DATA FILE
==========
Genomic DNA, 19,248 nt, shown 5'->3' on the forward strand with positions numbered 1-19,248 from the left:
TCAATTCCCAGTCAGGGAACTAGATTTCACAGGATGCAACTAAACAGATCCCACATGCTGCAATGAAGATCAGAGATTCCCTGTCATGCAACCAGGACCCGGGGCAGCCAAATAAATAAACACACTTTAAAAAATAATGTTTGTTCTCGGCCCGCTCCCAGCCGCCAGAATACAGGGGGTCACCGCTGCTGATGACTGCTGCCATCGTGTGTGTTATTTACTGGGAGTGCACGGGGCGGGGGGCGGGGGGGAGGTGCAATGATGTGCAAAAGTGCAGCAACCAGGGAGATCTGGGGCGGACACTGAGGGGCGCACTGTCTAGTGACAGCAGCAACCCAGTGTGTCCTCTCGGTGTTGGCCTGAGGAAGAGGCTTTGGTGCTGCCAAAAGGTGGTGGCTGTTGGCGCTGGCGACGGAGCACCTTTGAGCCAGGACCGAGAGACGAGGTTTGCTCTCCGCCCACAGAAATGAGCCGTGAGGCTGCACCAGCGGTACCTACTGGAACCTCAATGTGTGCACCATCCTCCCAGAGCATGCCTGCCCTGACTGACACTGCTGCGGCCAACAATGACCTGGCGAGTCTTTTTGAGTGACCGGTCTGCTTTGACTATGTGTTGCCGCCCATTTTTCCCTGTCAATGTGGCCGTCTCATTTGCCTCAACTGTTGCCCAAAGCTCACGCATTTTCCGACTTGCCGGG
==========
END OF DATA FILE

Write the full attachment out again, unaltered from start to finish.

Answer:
Genomic DNA, 19,248 nt, shown 5'->3' on the forward strand with positions numbered 1-19,248 from the left:
TCAATTCCCAGTCAGGGAACTAGATTTCACAGGATGCAACTAAACAGATCCCACATGCTGCAATGAAGATCAGAGATTCCCTGTCATGCAACCAGGACCCGGGGCAGCCAAATAAATAAACACACTTTAAAAAATAATGTTTGTTCTCGGCCCGCTCCCAGCCGCCAGAATACAGGGGGTCACCGCTGCTGATGACTGCTGCCATCGTGTGTGTTATTTACTGGGAGTGCACGGGGCGGGGGGCGGGGGGGAGGTGCAATGATGTGCAAAAGTGCAGCAACCAGGGAGATCTGGGGCGGACACTGAGGGGCGCACTGTCTAGTGACAGCAGCAACCCAGTGTGTCCTCTCGGTGTTGGCCTGAGGAAGAGGCTTTGGTGCTGCCAAAAGGTGGTGGCTGTTGGCGCTGGCGACGGAGCACCTTTGAGCCAGGACCGAGAGACGAGGTTTGCTCTCCGCCCACAGAAATGAGCCGTGAGGCTGCACCAGCGGTACCTACTGGAACCTCAATGTGTGCACCATCCTCCCAGAGCATGCCTGCCCTGACTGACACTGCTGCGGCCAACAATGACCTGGCGAGTCTTTTTGAGTGACCGGTCTGCTTTGACTATGTGTTGCCGCCCATTTTTCCCTGTCAATGTGGCCGTCTCATTTGCCTCAACTGTTGCCCAAAGCTCACGCATTTTCCGACTTGCCGGG